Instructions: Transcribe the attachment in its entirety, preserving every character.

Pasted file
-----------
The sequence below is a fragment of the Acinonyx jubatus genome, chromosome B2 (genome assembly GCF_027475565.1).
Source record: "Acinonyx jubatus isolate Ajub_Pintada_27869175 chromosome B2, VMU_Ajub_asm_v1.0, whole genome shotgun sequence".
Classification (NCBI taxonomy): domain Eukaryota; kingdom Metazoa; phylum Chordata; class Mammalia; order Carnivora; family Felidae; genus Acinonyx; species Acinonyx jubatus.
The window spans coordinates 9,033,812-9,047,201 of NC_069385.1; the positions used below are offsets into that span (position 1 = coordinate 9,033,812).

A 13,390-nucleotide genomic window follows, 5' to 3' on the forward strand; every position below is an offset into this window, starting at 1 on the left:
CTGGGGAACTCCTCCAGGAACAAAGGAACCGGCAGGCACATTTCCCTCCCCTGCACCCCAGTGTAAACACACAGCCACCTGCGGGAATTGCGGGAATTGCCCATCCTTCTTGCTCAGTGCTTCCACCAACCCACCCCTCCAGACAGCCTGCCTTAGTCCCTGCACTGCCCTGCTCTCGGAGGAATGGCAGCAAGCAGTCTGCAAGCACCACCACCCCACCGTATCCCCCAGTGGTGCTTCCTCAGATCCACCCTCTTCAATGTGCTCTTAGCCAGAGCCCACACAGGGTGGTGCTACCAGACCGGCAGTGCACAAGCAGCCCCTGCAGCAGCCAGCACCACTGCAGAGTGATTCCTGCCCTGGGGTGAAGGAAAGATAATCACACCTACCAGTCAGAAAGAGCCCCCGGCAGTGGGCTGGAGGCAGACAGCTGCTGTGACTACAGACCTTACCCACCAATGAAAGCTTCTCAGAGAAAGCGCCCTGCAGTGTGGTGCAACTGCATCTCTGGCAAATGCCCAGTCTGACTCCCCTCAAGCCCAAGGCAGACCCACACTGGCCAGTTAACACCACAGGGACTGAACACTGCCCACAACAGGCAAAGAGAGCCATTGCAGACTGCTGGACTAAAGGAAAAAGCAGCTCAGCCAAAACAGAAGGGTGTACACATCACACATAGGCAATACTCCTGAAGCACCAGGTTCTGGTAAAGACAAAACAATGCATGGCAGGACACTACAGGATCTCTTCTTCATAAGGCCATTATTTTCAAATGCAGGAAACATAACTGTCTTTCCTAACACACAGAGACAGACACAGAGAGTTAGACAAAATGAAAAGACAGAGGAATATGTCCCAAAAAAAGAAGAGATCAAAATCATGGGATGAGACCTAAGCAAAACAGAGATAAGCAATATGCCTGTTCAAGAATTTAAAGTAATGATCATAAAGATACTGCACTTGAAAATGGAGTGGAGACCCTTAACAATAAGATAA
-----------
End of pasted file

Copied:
The sequence below is a fragment of the Acinonyx jubatus genome, chromosome B2 (genome assembly GCF_027475565.1).
Source record: "Acinonyx jubatus isolate Ajub_Pintada_27869175 chromosome B2, VMU_Ajub_asm_v1.0, whole genome shotgun sequence".
Classification (NCBI taxonomy): domain Eukaryota; kingdom Metazoa; phylum Chordata; class Mammalia; order Carnivora; family Felidae; genus Acinonyx; species Acinonyx jubatus.
The window spans coordinates 9,033,812-9,047,201 of NC_069385.1; the positions used below are offsets into that span (position 1 = coordinate 9,033,812).

A 13,390-nucleotide genomic window follows, 5' to 3' on the forward strand; every position below is an offset into this window, starting at 1 on the left:
CTGGGGAACTCCTCCAGGAACAAAGGAACCGGCAGGCACATTTCCCTCCCCTGCACCCCAGTGTAAACACACAGCCACCTGCGGGAATTGCGGGAATTGCCCATCCTTCTTGCTCAGTGCTTCCACCAACCCACCCCTCCAGACAGCCTGCCTTAGTCCCTGCACTGCCCTGCTCTCGGAGGAATGGCAGCAAGCAGTCTGCAAGCACCACCACCCCACCGTATCCCCCAGTGGTGCTTCCTCAGATCCACCCTCTTCAATGTGCTCTTAGCCAGAGCCCACACAGGGTGGTGCTACCAGACCGGCAGTGCACAAGCAGCCCCTGCAGCAGCCAGCACCACTGCAGAGTGATTCCTGCCCTGGGGTGAAGGAAAGATAATCACACCTACCAGTCAGAAAGAGCCCCCGGCAGTGGGCTGGAGGCAGACAGCTGCTGTGACTACAGACCTTACCCACCAATGAAAGCTTCTCAGAGAAAGCGCCCTGCAGTGTGGTGCAACTGCATCTCTGGCAAATGCCCAGTCTGACTCCCCTCAAGCCCAAGGCAGACCCACACTGGCCAGTTAACACCACAGGGACTGAACACTGCCCACAACAGGCAAAGAGAGCCATTGCAGACTGCTGGACTAAAGGAAAAAGCAGCTCAGCCAAAACAGAAGGGTGTACACATCACACATAGGCAATACTCCTGAAGCACCAGGTTCTGGTAAAGACAAAACAATGCATGGCAGGACACTACAGGATCTCTTCTTCATAAGGCCATTATTTTCAAATGCAGGAAACATAACTGTCTTTCCTAACACACAGAGACAGACACAGAGAGTTAGACAAAATGAAAAGACAGAGGAATATGTCCCAAAAAAAGAAGAGATCAAAATCATGGGATGAGACCTAAGCAAAACAGAGATAAGCAATATGCCTGTTCAAGAATTTAAAGTAATGATCATAAAGATACTGCACTTGAAAATGGAGTGGAGACCCTTAACAATAAGATAA